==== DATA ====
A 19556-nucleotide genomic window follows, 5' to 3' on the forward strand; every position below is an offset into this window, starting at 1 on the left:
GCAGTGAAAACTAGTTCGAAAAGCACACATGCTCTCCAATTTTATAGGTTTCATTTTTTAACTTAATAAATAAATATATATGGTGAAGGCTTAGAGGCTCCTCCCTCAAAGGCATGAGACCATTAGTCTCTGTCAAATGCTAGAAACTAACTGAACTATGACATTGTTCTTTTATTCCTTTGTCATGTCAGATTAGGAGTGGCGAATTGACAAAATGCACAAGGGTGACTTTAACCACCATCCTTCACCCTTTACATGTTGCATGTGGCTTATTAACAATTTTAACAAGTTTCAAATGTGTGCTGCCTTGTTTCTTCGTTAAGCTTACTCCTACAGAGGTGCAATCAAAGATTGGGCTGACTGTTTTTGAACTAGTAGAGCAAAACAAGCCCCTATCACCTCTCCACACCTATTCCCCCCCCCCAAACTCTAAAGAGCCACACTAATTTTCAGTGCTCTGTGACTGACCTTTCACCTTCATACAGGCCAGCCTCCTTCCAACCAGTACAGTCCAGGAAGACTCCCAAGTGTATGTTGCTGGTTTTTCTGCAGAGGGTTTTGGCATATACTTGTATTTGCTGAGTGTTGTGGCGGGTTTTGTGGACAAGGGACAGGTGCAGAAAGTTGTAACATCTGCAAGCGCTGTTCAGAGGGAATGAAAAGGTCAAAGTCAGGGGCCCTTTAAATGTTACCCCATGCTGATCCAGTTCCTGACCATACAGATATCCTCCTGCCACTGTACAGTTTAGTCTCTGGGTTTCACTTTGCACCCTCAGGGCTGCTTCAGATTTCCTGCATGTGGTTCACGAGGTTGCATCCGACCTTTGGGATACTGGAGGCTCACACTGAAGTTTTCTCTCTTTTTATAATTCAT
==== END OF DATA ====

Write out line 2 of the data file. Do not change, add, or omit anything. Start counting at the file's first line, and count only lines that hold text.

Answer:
GCAGTGAAAACTAGTTCGAAAAGCACACATGCTCTCCAATTTTATAGGTTTCATTTTTTAACTTAATAAATAAATATATATGGTGAAGGCTTAGAGGCTCCTCCCTCAAAGGCATGAGACCATTAGTCTCTGTCAAATGCTAGAAACTAACTGAACTATGACATTGTTCTTTTATTCCTTTGTCATGTCAGATTAGGAGTGGCGAATTGACAAAATGCACAAGGGTGACTTTAACCACCATCCTTCACCCTTTACATGTTGCATGTGGCTTATTAACAATTTTAACAAGTTTCAAATGTGTGCTGCCTTGTTTCTTCGTTAAGCTTACTCCTACAGAGGTGCAATCAAAGATTGGGCTGACTGTTTTTGAACTAGTAGAGCAAAACAAGCCCCTATCACCTCTCCACACCTATTCCCCCCCCCCAAACTCTAAAGAGCCACACTAATTTTCAGTGCTCTGTGACTGACCTTTCACCTTCATACAGGCCAGCCTCCTTCCAACCAGTACAGTCCAGGAAGACTCCCAAGTGTATGTTGCTGGTTTTTCTGCAGAGGGTTTTGGCATATACTTGTATTTGCTGAGTGTTGTGGCGGGTTTTGTGGACAAGGGACAGGTGCAGAAAGTTGTAACATCTGCAAGCGCTGTTCAGAGGGAATGAAAAGGTCAAAGTCAGGGGCCCTTTAAATGTTACCCCATGCTGATCCAGTTCCTGACCATACAGATATCCTCCTGCCACTGTACAGTTTAGTCTCTGGGTTTCACTTTGCACCCTCAGGGCTGCTTCAGATTTCCTGCATGTGGTTCACGAGGTTGCATCCGACCTTTGGGATACTGGAGGCTCACACTGAAGTTTTCTCTCTTTTTATAATTCAT